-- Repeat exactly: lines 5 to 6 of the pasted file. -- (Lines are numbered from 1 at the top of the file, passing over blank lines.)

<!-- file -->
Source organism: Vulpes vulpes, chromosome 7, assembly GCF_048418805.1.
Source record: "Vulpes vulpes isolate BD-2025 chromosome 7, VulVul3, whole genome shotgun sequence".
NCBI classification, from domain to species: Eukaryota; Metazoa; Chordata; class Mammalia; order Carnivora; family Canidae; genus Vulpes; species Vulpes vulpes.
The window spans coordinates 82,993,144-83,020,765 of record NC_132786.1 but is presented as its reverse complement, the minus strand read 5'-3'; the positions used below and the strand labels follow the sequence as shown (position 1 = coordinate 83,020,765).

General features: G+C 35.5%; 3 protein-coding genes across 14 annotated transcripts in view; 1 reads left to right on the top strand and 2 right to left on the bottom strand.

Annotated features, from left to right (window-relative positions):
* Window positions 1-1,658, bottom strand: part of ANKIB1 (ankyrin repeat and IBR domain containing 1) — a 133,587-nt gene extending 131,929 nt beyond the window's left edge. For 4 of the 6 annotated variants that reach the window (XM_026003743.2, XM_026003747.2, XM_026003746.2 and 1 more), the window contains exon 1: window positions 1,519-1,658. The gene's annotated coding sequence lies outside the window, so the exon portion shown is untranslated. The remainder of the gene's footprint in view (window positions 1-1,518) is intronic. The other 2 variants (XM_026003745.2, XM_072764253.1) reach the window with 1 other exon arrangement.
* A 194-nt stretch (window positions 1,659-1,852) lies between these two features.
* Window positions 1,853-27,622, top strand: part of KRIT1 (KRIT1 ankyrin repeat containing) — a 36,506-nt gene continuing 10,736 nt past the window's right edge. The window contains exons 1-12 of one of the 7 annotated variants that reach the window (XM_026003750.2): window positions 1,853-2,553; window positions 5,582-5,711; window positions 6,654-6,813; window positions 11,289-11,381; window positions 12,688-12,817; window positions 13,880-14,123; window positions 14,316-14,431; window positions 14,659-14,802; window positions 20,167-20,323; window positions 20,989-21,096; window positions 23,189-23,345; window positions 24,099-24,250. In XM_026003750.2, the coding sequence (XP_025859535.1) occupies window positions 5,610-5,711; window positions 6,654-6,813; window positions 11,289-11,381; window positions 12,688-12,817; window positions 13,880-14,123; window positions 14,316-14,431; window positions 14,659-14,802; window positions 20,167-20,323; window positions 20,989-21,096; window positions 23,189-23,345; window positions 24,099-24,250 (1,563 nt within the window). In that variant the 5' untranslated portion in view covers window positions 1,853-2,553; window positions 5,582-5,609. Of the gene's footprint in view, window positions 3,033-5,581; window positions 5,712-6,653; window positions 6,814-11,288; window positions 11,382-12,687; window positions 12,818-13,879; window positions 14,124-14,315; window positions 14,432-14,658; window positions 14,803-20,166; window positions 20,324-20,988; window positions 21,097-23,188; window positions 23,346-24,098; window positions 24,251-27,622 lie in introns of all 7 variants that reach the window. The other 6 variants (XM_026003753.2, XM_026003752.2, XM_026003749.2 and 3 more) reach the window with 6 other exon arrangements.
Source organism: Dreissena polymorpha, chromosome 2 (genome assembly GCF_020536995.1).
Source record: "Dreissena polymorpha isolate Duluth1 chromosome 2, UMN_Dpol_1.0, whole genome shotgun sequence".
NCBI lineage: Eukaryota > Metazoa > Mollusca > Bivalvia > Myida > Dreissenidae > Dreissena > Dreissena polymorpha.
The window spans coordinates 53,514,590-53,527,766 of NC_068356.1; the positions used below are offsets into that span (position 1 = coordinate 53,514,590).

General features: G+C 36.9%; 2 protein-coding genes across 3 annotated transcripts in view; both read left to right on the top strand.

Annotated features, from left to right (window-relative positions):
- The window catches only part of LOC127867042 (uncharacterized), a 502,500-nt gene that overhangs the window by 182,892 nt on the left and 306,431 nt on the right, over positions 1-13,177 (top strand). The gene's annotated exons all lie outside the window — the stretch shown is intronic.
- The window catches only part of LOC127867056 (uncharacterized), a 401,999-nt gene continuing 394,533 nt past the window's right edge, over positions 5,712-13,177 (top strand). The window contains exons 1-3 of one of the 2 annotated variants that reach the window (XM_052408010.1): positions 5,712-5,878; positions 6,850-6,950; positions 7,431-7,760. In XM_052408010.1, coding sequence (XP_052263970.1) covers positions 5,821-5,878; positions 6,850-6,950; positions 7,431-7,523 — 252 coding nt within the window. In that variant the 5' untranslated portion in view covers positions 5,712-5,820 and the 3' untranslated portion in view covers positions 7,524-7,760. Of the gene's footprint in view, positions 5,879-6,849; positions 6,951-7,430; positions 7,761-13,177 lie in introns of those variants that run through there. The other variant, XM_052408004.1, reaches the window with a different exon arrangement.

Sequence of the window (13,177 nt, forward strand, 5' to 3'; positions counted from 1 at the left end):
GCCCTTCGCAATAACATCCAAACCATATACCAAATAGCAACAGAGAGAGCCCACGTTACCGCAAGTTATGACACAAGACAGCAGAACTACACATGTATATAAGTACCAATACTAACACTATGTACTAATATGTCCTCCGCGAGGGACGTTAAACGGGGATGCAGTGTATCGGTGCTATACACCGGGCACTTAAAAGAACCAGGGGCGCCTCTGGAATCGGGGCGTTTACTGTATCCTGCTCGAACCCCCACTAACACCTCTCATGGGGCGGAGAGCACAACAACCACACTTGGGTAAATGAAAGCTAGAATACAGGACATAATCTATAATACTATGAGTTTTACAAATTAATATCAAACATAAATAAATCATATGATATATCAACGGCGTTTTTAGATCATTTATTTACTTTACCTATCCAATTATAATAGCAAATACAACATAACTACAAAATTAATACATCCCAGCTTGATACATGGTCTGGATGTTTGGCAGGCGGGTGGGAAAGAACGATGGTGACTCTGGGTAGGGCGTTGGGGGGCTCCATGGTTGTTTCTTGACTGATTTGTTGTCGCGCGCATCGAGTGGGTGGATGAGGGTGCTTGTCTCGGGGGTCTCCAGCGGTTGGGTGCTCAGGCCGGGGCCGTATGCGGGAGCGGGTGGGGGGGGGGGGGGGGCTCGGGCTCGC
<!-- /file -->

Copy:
General features: G+C 35.5%; 3 protein-coding genes across 14 annotated transcripts in view; 1 reads left to right on the top strand and 2 right to left on the bottom strand.

Annotated features, from left to right (window-relative positions):